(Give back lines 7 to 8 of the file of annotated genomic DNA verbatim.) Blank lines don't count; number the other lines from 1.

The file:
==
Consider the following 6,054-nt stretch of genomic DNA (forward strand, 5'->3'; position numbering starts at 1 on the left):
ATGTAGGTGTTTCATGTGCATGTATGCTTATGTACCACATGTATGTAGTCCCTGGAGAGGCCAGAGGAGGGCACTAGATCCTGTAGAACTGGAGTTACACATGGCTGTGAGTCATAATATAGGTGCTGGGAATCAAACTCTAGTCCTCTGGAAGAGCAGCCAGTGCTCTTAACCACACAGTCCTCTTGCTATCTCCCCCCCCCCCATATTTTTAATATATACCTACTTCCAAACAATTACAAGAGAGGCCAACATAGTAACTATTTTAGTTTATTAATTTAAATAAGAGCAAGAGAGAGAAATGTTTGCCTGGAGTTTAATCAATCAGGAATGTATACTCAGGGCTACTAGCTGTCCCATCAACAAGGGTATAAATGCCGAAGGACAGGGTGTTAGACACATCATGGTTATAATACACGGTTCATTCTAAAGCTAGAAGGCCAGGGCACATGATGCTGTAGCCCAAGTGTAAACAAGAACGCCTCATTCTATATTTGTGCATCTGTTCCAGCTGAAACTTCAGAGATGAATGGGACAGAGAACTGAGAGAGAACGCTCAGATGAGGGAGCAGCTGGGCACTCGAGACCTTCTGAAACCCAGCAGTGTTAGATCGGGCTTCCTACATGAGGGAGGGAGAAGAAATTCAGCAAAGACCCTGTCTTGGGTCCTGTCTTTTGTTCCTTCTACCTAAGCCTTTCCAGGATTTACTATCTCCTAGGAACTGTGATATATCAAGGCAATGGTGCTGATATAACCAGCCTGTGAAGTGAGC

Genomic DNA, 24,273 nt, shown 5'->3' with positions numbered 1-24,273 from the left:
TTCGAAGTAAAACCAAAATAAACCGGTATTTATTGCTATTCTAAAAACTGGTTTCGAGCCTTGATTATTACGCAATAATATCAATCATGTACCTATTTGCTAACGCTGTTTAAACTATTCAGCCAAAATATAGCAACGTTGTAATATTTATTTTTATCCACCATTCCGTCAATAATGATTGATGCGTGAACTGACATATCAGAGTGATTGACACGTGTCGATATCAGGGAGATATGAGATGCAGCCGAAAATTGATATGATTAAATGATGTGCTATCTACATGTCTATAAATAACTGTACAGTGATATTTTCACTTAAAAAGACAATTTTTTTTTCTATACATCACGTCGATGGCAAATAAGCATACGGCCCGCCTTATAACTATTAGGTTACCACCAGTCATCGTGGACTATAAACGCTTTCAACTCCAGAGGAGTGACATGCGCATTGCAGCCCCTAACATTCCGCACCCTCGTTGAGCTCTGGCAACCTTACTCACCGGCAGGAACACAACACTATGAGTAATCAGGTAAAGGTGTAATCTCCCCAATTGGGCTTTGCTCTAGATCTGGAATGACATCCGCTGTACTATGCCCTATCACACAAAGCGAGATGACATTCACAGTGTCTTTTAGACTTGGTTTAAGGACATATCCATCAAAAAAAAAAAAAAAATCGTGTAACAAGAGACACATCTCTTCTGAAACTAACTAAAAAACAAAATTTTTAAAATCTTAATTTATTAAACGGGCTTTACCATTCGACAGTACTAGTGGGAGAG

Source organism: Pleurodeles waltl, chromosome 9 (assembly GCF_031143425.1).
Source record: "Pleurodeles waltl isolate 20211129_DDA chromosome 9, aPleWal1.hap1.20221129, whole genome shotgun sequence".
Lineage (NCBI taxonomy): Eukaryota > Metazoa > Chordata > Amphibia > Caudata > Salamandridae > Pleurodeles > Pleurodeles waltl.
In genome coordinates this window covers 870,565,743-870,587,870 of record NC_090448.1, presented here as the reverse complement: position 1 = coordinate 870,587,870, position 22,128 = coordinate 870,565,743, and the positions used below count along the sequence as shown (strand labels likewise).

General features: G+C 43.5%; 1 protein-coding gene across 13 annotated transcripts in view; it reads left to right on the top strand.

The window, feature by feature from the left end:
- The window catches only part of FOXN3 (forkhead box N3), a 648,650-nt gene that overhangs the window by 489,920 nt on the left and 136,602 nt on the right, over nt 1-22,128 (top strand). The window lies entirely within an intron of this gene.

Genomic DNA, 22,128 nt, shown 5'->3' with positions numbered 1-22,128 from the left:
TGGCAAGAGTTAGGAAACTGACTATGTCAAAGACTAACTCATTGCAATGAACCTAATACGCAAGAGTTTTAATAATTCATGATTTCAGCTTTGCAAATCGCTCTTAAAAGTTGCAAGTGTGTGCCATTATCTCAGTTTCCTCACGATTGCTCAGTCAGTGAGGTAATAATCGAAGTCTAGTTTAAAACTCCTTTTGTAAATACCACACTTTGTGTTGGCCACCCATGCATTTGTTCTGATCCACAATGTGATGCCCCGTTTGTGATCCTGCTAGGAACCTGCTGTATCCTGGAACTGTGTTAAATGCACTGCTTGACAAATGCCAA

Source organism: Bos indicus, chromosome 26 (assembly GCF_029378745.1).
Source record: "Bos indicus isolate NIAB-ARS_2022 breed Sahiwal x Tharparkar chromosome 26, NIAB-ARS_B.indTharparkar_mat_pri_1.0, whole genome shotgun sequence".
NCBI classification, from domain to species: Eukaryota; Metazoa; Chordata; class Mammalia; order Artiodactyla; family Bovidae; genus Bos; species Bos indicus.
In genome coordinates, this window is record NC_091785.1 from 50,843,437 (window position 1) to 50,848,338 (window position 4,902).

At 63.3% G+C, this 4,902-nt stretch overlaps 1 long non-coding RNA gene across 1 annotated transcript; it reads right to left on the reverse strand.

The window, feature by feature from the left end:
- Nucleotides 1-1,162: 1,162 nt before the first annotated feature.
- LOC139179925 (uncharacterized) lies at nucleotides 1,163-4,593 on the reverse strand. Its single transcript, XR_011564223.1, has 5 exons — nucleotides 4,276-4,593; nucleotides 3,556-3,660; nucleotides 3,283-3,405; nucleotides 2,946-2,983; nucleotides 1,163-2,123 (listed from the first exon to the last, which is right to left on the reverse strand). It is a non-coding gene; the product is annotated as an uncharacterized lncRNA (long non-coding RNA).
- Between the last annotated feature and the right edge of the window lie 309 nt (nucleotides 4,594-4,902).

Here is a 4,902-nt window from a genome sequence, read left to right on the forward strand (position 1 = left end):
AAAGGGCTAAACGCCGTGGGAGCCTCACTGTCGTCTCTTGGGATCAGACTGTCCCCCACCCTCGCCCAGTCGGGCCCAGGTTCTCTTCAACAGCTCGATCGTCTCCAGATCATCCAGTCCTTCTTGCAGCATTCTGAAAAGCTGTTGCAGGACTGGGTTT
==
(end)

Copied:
Lineage (NCBI taxonomy): Eukaryota > Metazoa > Chordata > Amphibia > Caudata > Salamandridae > Pleurodeles > Pleurodeles waltl.
In genome coordinates this window covers 870,565,743-870,587,870 of record NC_090448.1, presented here as the reverse complement: position 1 = coordinate 870,587,870, position 22,128 = coordinate 870,565,743, and the positions used below count along the sequence as shown (strand labels likewise).